I have to admit I first relished this post for the snarky comments in the comments section, but it is asking a real question: what do (the designs of) these images say? There are some savvy responses, including:
Looking at these from a perspective as a documentary film maker, these two pictures fall into two very different photo/film traditions. Obama and Biden are staring off into a vista that the viewer [can't] turn to see hemselves; the idea is to project a shared journey into some presumably hopeful future. The folks in the photo and the folks looking at the photo are supposed to be doing something together; the viewer is with Obama and Biden.
The McCain/Palin image, of course is staring right out at the viewer: the two figures are trying to do something to the viewer more than with him or her: to persuade. It's more immediate than the Obama campaign's approach, which has power. But it is a pure pitch, and as such it runs the risk of falling into the trap of seeming more like a pitch for a product than an introduction to two very important people.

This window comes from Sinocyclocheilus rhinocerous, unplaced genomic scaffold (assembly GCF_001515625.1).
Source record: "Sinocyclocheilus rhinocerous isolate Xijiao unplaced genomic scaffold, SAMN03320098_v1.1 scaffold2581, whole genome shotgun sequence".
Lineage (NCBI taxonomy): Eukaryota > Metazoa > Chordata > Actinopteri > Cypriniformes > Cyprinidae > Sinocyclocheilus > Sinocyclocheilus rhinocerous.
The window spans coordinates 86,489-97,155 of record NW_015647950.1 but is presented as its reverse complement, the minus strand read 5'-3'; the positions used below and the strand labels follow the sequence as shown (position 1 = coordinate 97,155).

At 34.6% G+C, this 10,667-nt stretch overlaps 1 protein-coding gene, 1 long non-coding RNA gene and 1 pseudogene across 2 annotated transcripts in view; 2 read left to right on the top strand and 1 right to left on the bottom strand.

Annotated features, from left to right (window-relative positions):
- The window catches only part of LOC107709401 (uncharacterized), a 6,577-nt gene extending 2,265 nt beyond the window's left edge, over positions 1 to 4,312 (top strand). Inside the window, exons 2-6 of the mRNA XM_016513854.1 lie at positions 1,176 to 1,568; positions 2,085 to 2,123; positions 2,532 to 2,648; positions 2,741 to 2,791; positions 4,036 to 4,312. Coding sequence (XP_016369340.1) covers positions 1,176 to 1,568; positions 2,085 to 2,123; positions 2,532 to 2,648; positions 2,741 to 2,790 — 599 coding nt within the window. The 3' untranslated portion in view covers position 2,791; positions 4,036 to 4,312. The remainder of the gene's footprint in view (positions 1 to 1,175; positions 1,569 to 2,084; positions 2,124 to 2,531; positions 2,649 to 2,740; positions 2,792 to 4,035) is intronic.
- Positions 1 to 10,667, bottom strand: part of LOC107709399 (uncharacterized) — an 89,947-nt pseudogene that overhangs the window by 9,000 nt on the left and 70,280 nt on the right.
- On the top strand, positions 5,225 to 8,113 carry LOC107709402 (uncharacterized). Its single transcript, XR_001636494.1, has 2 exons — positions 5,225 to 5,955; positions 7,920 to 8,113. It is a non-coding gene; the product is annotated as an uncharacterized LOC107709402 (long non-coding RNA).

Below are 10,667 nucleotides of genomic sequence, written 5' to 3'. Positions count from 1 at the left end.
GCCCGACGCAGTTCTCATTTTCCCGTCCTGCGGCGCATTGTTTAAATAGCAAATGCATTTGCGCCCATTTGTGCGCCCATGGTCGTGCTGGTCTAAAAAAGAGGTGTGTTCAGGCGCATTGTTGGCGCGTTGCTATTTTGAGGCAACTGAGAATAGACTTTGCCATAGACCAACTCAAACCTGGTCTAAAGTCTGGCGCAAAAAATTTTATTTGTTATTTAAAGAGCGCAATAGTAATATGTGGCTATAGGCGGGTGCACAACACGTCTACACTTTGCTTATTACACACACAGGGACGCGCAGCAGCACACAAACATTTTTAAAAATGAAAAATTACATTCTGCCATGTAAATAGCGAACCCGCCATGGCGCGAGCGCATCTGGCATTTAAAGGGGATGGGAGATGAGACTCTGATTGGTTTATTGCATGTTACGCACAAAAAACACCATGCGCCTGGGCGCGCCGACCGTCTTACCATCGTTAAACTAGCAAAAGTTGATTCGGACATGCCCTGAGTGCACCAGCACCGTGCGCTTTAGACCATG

In short, it's very much a Judith Williamson semiotics-of-advertising exercise, one that reveals how important connotation can be to image meaning - yet subjective to the point where the above example is a Rorschach test - and invites us to think of formal determinism of the signified. (At least that deterministic assumption is built into the advertising and design professions.)
I've often considered spending some time in my intro class to read still visual images before hopping into the realm of interpreting moving images and film narratives. The idea of getting students to read a movie poster or ad seems an appealing one.
FROM THE COMMENTS: Girish directs me to another ad image close reading, by Tucker Teague, and "zunguzungu" brings up an interesting piece by Roger Ebert on still-image movie analysis. Ebert's reading does not strike me as semiotic; instead, he's one part formalism, one part Christopher Alexander-ish belief in visual rules. Though I could see how these distinctions would seem pedantic to some.